The 13th Floor

8 Things We Learned From Scream Factory’s ROBOCOP 2 and 3 Blu-Ray Releases

The original ROBOCOP is a masterpiece. It’s also one of those movies that I saw at far too young an age that has forever been embedded into my brain, and which only made me want to see more R Rated movies. The many sequels, TV spin-offs, cartoons, comics and recent remake can never hold a candle to that original ROBOCOP movie, because it happens to be one of those rare cinematic “lightning in a bottle” scenarios. BUT, that doesn’t mean there aren’t plenty of things to love about the subsequent ROBOCOP projects that have come over the years!

I was pleasantly surprised to hear that Scream Factory had obtained both ROBOCOP 2 and 3 as part of their line, and now that both discs are officially out, do they warrant the upgrade? Yes. If you, like me, are completely obsessed with the behind-the-scenes development of these indelible movies.

Both discs are loaded with special features, but the primary retrospective docs uncover a lot of fun tid-bits and interesting trivia that I figured you, our devoted readers, would appreciate. These barely scratch the surface of what you’ll find on these releases, making them must-owns for die-hard ROBOCOP fans, but just to whet your appetite, here are 8 things we learned from these Blu-Ray collector’s editions!

The First Sequel Attempt: The Unmade ROBOCOP II: CORPORATE WARS

There was a point where all the key principles were in place to tackle a “ROBOCOP 2.” Director Paul Verhoeven and writers Edward Neumeier and Michael Miner came in and hashed out a story for the first script, which was tentatively titled “ROBOCOP II: CORPORATE WARS.” According to author Paul M. Sammon, Robocop fell in love with the brain of a woman that was essentially connected to everything, an early nod to the “world wide web,” perhaps? The opening saw Robocop immediately destroyed by a mortar, and coming back to life 25 years later. OCP employees put him back together and revive him, for a new story set in the future. Verhoeven, Neumeier and Miner eventually walked away from the project, but the above story makes sense for the writer they did end up going to, considering he applied a similar plotline to the World’s Greatest Detective…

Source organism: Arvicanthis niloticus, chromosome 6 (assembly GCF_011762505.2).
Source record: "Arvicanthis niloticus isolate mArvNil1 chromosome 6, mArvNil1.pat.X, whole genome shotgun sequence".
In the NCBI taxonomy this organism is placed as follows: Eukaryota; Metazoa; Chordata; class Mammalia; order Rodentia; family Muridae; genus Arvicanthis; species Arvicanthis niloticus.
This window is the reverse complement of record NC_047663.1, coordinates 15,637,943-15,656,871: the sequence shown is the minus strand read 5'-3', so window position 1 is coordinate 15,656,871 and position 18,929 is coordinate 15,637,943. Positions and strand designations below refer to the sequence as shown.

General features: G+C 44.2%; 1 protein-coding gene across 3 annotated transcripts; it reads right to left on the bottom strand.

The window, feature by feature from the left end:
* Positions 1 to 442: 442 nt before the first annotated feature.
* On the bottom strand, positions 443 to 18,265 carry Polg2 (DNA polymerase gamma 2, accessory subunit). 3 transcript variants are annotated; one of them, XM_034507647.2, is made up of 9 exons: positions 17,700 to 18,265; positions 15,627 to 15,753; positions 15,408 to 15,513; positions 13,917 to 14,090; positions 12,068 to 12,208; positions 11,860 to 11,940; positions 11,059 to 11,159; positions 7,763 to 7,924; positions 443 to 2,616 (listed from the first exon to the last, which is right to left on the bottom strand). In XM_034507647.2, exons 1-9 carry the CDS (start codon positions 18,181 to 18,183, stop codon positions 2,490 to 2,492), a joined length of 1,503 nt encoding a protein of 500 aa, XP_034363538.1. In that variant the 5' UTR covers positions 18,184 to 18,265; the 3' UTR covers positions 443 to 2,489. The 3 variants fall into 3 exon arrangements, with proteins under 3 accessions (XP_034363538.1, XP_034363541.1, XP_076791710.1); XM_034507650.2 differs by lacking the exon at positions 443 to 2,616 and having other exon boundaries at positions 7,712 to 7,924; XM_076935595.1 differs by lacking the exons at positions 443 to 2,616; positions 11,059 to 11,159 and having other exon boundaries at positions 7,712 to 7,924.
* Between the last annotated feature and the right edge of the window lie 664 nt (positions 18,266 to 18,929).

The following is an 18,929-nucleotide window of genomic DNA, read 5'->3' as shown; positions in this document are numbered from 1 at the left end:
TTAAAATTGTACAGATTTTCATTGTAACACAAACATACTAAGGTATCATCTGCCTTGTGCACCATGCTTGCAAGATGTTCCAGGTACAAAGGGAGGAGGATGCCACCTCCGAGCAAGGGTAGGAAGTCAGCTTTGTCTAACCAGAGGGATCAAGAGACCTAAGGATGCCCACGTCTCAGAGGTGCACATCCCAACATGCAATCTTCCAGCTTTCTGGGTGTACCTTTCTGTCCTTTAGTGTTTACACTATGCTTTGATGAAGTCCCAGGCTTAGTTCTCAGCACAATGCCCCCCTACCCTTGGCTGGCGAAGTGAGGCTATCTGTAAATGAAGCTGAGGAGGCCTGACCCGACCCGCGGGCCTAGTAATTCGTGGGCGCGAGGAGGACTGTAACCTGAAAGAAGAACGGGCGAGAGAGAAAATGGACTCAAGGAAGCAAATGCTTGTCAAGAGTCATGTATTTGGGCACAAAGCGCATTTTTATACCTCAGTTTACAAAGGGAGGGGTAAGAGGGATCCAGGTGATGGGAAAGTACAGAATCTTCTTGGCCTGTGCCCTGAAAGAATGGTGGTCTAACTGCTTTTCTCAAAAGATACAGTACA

Because of Orion’s financial troubles, they wanted to make ROBOCOP 2 and 3 simultaneously in an attempt to save the company from bankruptcy. Since the original had made so much money, it seemed like a sure deal. Frank Miller was brought in for his first Hollywood project, because of the success of THE DARK KNIGHT RETURNS. He had drafted the screenplay for ROBOCOP 2, as well as an detailed outline for what ROBOCOP 3 would be, although he never ended up working on that second sequel. Years later, Avatar Press produced a 9 issues series that properly adapted Miller’s original vision for a comic book titled “Frank Miller’s ROBOCOP.”

Tim Hunter was the original director of ROBOCOP 2

The director of RIVER’S EDGE and multiple episodes of TWIN PEAKS, DEXTER, HANNIBAL and MTV’s SCREAM was the first director brought on board after Paul Verhoeven left the project. He was paired up with Frank Miller, but left shortly thereafter and Irvin Kerschner (THE EMPIRE STRIKES BACK) was brought in as his replacement.

Frank Miller Saw Galyn Gorg As The Perfect Live-Action “Elektra”